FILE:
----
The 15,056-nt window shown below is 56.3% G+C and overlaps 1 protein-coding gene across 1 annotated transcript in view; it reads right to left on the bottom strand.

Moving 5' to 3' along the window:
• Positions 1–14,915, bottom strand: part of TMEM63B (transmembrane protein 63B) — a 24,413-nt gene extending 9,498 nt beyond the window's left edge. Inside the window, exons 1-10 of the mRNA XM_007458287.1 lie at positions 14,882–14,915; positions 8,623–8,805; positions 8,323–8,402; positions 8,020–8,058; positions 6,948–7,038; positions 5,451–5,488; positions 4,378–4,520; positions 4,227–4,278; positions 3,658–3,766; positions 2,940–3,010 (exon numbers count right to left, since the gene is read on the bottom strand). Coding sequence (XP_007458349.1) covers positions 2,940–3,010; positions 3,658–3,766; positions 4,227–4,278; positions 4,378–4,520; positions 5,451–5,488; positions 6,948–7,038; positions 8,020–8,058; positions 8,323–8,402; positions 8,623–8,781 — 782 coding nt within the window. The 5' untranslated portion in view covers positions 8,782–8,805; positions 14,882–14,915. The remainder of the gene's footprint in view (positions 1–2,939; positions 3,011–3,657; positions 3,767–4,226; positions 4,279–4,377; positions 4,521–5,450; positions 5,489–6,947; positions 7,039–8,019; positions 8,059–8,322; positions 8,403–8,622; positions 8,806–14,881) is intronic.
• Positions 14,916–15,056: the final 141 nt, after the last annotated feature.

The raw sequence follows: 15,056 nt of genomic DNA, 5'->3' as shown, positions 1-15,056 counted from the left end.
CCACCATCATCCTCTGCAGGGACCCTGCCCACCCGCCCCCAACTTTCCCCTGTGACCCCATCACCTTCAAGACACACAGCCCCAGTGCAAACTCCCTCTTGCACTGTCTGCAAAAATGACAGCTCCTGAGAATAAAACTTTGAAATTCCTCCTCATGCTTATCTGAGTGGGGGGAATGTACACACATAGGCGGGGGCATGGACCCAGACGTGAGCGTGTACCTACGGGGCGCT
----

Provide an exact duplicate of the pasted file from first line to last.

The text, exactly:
The 15,056-nt window shown below is 56.3% G+C and overlaps 1 protein-coding gene across 1 annotated transcript in view; it reads right to left on the bottom strand.

Moving 5' to 3' along the window:
• Positions 1–14,915, bottom strand: part of TMEM63B (transmembrane protein 63B) — a 24,413-nt gene extending 9,498 nt beyond the window's left edge. Inside the window, exons 1-10 of the mRNA XM_007458287.1 lie at positions 14,882–14,915; positions 8,623–8,805; positions 8,323–8,402; positions 8,020–8,058; positions 6,948–7,038; positions 5,451–5,488; positions 4,378–4,520; positions 4,227–4,278; positions 3,658–3,766; positions 2,940–3,010 (exon numbers count right to left, since the gene is read on the bottom strand). Coding sequence (XP_007458349.1) covers positions 2,940–3,010; positions 3,658–3,766; positions 4,227–4,278; positions 4,378–4,520; positions 5,451–5,488; positions 6,948–7,038; positions 8,020–8,058; positions 8,323–8,402; positions 8,623–8,781 — 782 coding nt within the window. The 5' untranslated portion in view covers positions 8,782–8,805; positions 14,882–14,915. The remainder of the gene's footprint in view (positions 1–2,939; positions 3,011–3,657; positions 3,767–4,226; positions 4,279–4,377; positions 4,521–5,450; positions 5,489–6,947; positions 7,039–8,019; positions 8,059–8,322; positions 8,403–8,622; positions 8,806–14,881) is intronic.
• Positions 14,916–15,056: the final 141 nt, after the last annotated feature.

The raw sequence follows: 15,056 nt of genomic DNA, 5'->3' as shown, positions 1-15,056 counted from the left end.
CCACCATCATCCTCTGCAGGGACCCTGCCCACCCGCCCCCAACTTTCCCCTGTGACCCCATCACCTTCAAGACACACAGCCCCAGTGCAAACTCCCTCTTGCACTGTCTGCAAAAATGACAGCTCCTGAGAATAAAACTTTGAAATTCCTCCTCATGCTTATCTGAGTGGGGGGAATGTACACACATAGGCGGGGGCATGGACCCAGACGTGAGCGTGTACCTACGGGGCGCT